Monday, September 26, 2011

The Legendary Birthplace of King Arthur

I do have pictures to share today, so if that's what you're here for you can skip all the typey stuff at the top of this post.  For those of you who want to do more than look at the pretty pictures, I thought I'd start with a retelling of the start of King Arthur's story because I think it'll be fun.  Here goes.

It was a dark time for the people of Britain.  Rome had withdrawn her legions over a century before, and the desperate King Vortigern had, a generation or two previously, invited the Saxons into Britain by granting them a small bit of land in exchange for their help in fighting off the Picts, Irish, and Scots, all of whom were harrying the borders of Britain.  Once they had a toe-hold in Britain, the Saxons gradually increased their numbers and soon became a greater threat to the native British population than ever the Picts had been.

Uther, a fierce warrior, was at this time a powerful British king who had spent his life fighting the Saxons.  At a conference of British leaders, Uther met and fell in love with the Lady Igraine, who was already married to Gorlois, the lord of Cornwall.  Gorlois could not help but notice Uther's love for his wife, and so in anger he attacked Uther and his armies, but he was no match for the younger man and Gorlois was killed in battle.  Uther's adviser Merlin, a great enchanter, bespelled Uther to give him the face of Gorlois and Uther then went to Gorlois' stronghold, the castle of Tintagel on the wild Cornish coast, and he impregnated the Lady Igraine.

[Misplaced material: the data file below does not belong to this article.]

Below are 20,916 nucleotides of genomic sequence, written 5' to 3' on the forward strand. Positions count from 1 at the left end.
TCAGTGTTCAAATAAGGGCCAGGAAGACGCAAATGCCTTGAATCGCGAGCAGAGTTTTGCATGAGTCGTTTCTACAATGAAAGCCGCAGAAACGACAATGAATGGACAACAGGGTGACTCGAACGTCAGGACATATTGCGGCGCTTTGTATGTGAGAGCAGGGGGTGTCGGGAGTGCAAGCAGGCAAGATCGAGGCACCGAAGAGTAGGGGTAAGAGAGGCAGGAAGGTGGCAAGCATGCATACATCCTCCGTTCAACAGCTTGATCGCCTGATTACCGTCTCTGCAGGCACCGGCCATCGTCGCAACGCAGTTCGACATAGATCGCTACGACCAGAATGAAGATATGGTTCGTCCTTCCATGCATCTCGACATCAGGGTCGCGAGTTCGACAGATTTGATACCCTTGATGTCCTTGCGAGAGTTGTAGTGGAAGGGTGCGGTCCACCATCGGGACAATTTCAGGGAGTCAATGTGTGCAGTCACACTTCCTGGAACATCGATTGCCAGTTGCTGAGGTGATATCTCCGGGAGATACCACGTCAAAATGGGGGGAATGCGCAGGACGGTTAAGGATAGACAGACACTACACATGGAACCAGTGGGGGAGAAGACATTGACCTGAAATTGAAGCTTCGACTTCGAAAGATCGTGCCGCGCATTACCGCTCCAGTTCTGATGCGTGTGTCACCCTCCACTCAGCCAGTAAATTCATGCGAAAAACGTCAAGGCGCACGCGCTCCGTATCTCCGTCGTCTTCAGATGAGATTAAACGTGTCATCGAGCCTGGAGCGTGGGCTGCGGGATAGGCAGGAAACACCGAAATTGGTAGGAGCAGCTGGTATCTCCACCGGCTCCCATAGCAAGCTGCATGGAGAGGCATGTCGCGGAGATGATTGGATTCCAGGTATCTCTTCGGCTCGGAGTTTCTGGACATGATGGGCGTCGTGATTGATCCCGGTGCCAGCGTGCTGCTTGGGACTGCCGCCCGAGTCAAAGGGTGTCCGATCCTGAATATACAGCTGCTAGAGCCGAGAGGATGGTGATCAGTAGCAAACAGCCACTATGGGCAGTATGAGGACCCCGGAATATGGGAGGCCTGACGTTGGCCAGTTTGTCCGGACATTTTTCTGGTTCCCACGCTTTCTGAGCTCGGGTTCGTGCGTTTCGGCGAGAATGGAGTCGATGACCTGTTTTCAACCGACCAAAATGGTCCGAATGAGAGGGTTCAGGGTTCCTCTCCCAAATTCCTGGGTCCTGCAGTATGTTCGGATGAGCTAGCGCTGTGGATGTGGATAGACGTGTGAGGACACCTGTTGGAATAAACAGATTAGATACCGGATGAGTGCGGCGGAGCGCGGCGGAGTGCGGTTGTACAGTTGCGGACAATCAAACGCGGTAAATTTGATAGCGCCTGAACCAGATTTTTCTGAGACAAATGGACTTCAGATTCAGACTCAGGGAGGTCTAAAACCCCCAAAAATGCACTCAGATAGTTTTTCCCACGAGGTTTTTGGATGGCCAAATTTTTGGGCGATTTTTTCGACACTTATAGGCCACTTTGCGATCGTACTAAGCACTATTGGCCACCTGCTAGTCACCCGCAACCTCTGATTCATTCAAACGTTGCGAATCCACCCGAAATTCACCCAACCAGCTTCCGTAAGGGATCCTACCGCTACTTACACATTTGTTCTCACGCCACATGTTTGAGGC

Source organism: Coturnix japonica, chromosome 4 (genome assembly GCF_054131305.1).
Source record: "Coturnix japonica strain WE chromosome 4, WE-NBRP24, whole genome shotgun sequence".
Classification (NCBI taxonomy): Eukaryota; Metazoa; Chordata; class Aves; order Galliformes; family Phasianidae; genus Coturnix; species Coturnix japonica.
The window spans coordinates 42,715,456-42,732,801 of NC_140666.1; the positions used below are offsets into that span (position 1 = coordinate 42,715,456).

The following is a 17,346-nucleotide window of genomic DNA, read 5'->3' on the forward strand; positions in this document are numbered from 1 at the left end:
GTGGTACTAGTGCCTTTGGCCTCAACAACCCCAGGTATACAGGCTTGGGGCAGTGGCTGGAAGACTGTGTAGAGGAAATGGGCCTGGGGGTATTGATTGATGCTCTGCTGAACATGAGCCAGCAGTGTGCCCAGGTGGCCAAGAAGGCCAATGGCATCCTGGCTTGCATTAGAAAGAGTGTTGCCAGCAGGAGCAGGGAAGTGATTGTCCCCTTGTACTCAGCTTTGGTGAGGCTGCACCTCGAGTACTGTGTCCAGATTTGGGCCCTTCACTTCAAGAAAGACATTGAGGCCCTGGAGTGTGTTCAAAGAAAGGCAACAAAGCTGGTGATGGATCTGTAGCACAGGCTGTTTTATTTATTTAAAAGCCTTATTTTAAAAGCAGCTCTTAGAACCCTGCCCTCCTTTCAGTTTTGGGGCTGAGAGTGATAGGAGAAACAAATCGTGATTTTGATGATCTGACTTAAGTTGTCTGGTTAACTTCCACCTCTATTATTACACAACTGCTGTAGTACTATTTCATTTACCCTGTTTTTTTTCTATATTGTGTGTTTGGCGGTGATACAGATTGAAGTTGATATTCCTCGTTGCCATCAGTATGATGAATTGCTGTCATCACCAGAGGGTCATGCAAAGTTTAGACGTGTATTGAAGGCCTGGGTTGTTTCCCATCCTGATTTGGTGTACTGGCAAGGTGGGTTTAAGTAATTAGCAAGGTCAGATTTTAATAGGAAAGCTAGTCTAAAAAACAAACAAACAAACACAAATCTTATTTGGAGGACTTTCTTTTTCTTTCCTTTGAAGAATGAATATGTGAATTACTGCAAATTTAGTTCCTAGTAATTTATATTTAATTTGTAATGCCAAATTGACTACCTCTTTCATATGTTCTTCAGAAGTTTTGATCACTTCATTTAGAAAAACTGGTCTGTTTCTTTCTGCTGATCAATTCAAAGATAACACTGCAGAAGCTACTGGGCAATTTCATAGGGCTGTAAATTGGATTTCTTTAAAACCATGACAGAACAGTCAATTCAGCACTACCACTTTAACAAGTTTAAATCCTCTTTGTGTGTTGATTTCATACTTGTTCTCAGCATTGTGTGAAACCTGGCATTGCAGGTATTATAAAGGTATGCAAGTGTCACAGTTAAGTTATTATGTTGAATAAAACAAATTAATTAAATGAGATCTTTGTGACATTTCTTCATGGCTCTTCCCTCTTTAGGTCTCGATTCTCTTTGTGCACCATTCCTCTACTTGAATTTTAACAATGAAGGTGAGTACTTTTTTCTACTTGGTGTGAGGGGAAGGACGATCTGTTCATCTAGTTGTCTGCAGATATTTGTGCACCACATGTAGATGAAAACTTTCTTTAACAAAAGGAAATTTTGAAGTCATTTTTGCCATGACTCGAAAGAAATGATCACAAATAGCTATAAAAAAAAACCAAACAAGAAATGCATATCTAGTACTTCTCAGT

When news arrived of Gorlois' death in battle, Uther dropped the enchantment and revealed his true identity.  He promptly married Lady Igraine, and in due course they welcomed their son Arthur into the world.  Though Uther was a great king, Merlin had foreseen that his son Arthur would be greater yet, and he convinced Uther and Igraine to give him the child for training; thus did Arthur disappear for a number of years while Uther grew old and eventually died.